12. Between 500,000 and 2 million Biafran civilians died of starvation. In mid-1968, images of malnourished and starving Biafran children saturated the mass media of Western countries, and significant efforts of international NGO’s was set in motion to meet the emergency.

  13. Iris Schantz, interview by the author, July 15, 2021.

  14. Seventh-day Adventist Yearbooks, 1968-1970.

  15. Interview on June 24, 2021, with Ib Melkersen, Børge Schantz’s assistant pastor at the time.

  16. One of the members in his church had a large collection of old and valuable Danish Bibles. These were exhibited together with other old and modern versions from libraries and the Danish Bible Society. During a 24-hours period, members of the church took turns to read the Bible from Genesis to Revelation while others had a prayer vigil for the coming evangelistic meetings. Iris Schantz, interview by the author, June 13, 2021, and personal knowledge of the author.

  17. Børge Schantz’s Employee Service Record.

  18. Ibid.

  19. Seventh-day Adventist Yearbook (1977), 107.

  20. The Green Line was the line of demarcation during the war, which separated the mainly Muslim factions in the predominantly Muslim West Beirut from the predominantly Christian East Beirut controlled by the Lebanese Front. Accessed June 24, 2021.

  21. “Every day we prayed for the work and our lives – personal possessions had become irrelevant – in full confidence that God had the power to keep us… In periods when we did not have water, we used the little we had collected in the bathtub five times. First, I washed myself, then Børge, after this the clothes, followed by washing of the floor, and lastly the toilet was flushed. At a time when it was very cold, we could not get heating fuel. We had to go to bed with our clothes on, and not until I had put on my long, woolen Danish winter coat was I able to fall asleep… One afternoon when we both had come home and had retired to the back of the apartment because of the shooting, we heard a huge bang! We started. Even before the dust came from the door crack, we knew that our apartment had been hit. A shell had come through one of the windows and had jumped from wall to wall and was thrown back to the balcony where it laid unexploded. … We were happy we were alive. From this day on we slept in the basement together with the Lebanese on the other side of the street” (Iris Schantz, 243-244).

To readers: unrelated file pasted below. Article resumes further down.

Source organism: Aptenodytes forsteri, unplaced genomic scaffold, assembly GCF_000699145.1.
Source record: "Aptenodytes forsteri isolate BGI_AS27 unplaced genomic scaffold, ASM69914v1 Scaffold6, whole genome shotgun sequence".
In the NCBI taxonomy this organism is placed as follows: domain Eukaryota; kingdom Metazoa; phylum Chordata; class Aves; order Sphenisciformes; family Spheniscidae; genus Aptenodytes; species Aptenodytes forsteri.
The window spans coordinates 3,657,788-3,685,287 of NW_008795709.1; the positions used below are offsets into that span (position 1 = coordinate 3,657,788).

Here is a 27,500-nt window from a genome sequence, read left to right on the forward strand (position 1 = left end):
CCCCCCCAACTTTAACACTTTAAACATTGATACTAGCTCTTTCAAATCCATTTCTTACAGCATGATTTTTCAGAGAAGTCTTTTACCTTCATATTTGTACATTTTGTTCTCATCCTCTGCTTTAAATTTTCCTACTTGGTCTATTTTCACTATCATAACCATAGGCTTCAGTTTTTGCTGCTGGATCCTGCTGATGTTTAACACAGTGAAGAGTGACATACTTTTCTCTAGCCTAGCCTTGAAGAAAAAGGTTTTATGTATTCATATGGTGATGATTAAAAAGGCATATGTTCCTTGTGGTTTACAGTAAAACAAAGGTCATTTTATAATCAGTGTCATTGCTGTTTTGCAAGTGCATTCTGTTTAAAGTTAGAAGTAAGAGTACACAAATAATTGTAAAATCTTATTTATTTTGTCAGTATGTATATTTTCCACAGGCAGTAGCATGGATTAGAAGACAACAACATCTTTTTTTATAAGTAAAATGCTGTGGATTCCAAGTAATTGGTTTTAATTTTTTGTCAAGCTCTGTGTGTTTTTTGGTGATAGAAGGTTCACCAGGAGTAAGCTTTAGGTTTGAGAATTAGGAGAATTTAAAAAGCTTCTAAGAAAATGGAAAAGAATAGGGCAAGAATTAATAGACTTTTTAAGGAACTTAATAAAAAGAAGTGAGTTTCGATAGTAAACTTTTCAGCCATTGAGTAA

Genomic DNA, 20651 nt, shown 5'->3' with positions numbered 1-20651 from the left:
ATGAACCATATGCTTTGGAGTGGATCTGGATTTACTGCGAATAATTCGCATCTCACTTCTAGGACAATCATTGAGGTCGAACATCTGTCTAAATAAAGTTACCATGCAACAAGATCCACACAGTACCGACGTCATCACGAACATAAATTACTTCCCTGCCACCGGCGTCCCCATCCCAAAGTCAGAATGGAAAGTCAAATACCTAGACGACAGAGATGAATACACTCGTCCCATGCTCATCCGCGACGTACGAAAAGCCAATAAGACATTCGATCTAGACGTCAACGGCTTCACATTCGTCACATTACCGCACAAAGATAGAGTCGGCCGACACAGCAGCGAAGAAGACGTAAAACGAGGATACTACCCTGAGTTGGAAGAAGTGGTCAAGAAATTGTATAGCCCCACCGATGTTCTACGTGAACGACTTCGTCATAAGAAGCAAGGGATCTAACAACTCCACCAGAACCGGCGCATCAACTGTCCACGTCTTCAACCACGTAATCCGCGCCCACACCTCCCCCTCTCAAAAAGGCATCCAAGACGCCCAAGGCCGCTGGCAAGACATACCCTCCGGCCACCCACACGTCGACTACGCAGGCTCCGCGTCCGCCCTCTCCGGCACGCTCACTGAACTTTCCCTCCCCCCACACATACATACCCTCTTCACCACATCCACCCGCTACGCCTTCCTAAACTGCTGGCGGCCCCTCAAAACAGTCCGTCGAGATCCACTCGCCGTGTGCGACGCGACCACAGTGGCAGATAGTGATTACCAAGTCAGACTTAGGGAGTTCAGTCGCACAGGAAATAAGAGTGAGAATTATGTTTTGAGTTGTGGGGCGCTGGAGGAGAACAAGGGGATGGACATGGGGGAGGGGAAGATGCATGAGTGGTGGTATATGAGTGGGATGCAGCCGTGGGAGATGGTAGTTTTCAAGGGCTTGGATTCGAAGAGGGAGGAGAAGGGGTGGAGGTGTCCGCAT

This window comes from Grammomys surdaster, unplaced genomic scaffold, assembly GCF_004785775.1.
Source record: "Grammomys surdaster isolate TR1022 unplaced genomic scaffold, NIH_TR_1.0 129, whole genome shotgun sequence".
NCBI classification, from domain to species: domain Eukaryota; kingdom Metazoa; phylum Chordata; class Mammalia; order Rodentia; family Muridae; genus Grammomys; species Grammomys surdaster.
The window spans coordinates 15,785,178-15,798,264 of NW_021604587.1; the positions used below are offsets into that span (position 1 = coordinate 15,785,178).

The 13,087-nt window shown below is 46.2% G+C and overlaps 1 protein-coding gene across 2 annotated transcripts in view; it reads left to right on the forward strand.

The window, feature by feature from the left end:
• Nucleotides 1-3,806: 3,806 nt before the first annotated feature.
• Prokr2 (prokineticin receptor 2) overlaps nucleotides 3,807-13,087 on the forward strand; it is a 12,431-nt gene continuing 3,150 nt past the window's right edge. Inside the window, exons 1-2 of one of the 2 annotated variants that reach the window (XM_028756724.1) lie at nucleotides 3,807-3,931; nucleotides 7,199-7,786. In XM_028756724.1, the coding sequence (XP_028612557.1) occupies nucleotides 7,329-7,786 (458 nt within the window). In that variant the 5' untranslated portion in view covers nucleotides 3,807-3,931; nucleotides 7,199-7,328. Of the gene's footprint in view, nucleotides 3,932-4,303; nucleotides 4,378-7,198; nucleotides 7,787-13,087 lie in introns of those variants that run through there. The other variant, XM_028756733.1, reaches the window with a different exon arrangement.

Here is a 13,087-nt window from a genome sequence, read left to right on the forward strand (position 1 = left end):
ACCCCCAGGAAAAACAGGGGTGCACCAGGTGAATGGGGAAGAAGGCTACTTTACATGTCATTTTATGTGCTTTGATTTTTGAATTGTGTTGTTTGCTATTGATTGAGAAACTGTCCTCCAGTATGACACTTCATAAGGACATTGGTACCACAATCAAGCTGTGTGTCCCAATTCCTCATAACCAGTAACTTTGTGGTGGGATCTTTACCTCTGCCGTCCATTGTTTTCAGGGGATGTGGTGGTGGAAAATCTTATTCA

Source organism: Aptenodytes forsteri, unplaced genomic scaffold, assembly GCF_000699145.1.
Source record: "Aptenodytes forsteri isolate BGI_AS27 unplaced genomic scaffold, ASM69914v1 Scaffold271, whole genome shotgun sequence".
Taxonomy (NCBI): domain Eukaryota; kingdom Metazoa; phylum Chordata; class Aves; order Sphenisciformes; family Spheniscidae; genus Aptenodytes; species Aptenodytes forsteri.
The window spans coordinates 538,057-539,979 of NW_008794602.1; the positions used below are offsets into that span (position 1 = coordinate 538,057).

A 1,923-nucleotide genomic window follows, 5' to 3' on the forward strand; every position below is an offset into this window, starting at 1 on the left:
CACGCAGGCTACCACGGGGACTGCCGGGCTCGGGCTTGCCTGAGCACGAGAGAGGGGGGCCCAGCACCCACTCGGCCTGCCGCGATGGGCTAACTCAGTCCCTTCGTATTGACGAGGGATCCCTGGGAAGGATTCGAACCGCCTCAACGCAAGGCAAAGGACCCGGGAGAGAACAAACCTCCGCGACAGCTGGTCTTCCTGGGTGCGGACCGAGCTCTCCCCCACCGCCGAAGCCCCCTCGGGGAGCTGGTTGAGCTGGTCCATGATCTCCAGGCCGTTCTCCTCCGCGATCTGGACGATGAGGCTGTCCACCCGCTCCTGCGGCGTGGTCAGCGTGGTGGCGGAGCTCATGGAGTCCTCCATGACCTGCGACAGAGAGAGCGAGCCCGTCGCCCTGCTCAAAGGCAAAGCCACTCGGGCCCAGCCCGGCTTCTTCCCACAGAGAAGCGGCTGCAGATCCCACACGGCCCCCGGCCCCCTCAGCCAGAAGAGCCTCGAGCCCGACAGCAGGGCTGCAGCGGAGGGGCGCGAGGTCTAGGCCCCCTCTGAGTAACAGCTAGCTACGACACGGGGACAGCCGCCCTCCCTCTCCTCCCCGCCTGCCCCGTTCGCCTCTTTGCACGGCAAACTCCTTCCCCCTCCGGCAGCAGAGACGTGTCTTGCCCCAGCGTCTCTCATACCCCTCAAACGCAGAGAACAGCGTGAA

22. Iris Schantz, 245-246.

  23. Børge Schantz’s Employee Service Record.

  24. Title of his dissertation: “The Development of Seventh-day Adventist Missionary Thought – A Contemporary Approach”.

  25. Børge Schantz’s Employment Service Record.

  26. Iris was teaching accounting. That class developed into B.B.A. in accounting and management. As a result, her students were later working all over the world. – Interview with Iris Schantz July 15, 2021.

  27. Newbold College was chosen as the site for the Center in agreement with General Conference p Seventh-day Adventists president, Neal C. Wilson, as England was closer to the Muslim world than the United States, and travel from there to the mission sites would be easier.

  28. Arne Sandbeck.

  29. Børge Schantz’s Employment Service Record.

  30. As a curiosity may be mentioned that the author of this article became his first student at the Center, before moving to a position in the Middle East Union to work for the churches in that predominantly Muslim territory.

  31. Interview with Iris Schantz June 23, 2021.

  32. Interview with Carl-David Andreasen, president of the Danish Union of Churches during the part-time employment of Børge Schantz.

  33. In 2003 the author and Børge Schantz joined together to teach classes in homiletics for lay preachers in both East and West Denmark.

  34. The following books were published in English: Your Muslim Neighbor and You, A Manual for Personal Evangelism (1993), A Path Straight to the Hedges: Evangelism in Developing Areas (2000), Islam in the Post-9/11 World (2004).

  35. Børge Schantz, Muslimer blandt Kristne i Danmark (Muslims Among Christians in Denmark), Nærum: Dansk Bogforlag, 2002, 2006.

  36. Accessed July 4, 2021.

  37. Seventh-day Adventist Sabbath School, Bible Study Guide, 3rd quarter 2015.

  38. Arne Sandbeck.

  39. Personal knowledge by the author.

  40. Bente Clausen, Obituary, “Han nåede ikke at se sit livsværk færdigt” (He Did Not Manage to See His Life’s Work Finished), Kristeligt Dagblad, December 20, 2014.


Jensen, Sven Hagen. "Schantz, Børge (1931–2014)." Encyclopedia of Seventh-day Adventists. January 19, 2021. Accessed April 12, 2024.

Jensen, Sven Hagen. "Schantz, Børge (1931–2014)." Encyclopedia of Seventh-day Adventists. January 19, 2021. Date of access April 12, 2024,

Jensen, Sven Hagen (2021, January 19). Schantz, Børge (1931–2014). Encyclopedia of Seventh-day Adventists. Retrieved April 12, 2024,